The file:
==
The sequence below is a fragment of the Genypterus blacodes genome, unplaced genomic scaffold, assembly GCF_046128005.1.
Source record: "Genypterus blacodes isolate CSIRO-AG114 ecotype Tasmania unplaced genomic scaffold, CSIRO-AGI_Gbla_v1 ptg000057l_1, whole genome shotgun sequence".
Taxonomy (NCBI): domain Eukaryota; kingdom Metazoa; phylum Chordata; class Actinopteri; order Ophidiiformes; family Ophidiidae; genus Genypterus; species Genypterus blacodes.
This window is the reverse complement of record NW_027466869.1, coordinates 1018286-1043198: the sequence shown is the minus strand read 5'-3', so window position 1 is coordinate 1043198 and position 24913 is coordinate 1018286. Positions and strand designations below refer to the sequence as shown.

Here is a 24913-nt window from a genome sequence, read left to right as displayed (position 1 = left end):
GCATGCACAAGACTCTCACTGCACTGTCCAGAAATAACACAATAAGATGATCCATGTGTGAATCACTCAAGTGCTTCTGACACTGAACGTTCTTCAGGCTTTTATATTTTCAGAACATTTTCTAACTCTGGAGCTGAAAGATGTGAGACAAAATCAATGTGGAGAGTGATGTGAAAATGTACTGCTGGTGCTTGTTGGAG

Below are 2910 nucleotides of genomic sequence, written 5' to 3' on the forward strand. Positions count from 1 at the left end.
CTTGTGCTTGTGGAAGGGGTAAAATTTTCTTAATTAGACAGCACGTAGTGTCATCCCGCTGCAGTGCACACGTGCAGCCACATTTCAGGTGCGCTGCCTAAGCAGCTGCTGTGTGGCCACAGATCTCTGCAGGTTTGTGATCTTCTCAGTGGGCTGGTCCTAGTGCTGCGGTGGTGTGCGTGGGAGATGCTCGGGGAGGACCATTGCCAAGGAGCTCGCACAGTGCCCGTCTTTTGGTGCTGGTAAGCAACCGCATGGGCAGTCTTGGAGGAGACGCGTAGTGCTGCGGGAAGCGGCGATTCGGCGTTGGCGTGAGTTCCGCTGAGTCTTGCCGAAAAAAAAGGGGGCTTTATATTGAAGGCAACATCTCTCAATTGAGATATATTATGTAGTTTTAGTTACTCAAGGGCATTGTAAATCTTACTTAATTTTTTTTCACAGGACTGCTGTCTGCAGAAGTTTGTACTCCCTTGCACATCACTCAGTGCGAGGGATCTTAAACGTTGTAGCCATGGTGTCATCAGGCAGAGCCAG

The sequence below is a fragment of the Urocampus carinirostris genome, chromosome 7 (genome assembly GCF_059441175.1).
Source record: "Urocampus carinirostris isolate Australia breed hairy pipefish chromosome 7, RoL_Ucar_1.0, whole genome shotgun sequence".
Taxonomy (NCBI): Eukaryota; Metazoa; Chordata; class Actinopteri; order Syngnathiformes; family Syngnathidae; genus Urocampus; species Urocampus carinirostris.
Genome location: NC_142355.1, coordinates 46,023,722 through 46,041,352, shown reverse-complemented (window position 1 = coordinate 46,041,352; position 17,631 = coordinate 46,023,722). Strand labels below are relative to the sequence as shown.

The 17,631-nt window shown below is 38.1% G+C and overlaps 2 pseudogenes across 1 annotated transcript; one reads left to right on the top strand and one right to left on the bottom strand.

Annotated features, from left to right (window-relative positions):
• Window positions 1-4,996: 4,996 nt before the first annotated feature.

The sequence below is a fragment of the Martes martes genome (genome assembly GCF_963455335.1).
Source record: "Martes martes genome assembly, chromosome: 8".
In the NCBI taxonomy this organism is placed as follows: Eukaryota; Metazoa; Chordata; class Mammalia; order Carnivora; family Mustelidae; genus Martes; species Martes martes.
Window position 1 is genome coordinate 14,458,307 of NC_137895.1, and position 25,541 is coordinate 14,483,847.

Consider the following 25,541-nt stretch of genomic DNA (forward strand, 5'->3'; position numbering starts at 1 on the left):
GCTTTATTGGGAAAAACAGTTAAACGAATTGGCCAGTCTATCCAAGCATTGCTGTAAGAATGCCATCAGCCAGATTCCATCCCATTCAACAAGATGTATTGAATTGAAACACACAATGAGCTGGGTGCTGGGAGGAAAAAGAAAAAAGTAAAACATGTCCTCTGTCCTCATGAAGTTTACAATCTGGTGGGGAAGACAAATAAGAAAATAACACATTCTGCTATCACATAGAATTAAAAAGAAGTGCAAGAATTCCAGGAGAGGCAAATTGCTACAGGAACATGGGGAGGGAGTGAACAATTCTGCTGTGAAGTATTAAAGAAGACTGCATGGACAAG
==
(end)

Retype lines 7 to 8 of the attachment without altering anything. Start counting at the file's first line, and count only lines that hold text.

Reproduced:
Below are 2910 nucleotides of genomic sequence, written 5' to 3' on the forward strand. Positions count from 1 at the left end.
CTTGTGCTTGTGGAAGGGGTAAAATTTTCTTAATTAGACAGCACGTAGTGTCATCCCGCTGCAGTGCACACGTGCAGCCACATTTCAGGTGCGCTGCCTAAGCAGCTGCTGTGTGGCCACAGATCTCTGCAGGTTTGTGATCTTCTCAGTGGGCTGGTCCTAGTGCTGCGGTGGTGTGCGTGGGAGATGCTCGGGGAGGACCATTGCCAAGGAGCTCGCACAGTGCCCGTCTTTTGGTGCTGGTAAGCAACCGCATGGGCAGTCTTGGAGGAGACGCGTAGTGCTGCGGGAAGCGGCGATTCGGCGTTGGCGTGAGTTCCGCTGAGTCTTGCCGAAAAAAAAGGGGGCTTTATATTGAAGGCAACATCTCTCAATTGAGATATATTATGTAGTTTTAGTTACTCAAGGGCATTGTAAATCTTACTTAATTTTTTTTCACAGGACTGCTGTCTGCAGAAGTTTGTACTCCCTTGCACATCACTCAGTGCGAGGGATCTTAAACGTTGTAGCCATGGTGTCATCAGGCAGAGCCAG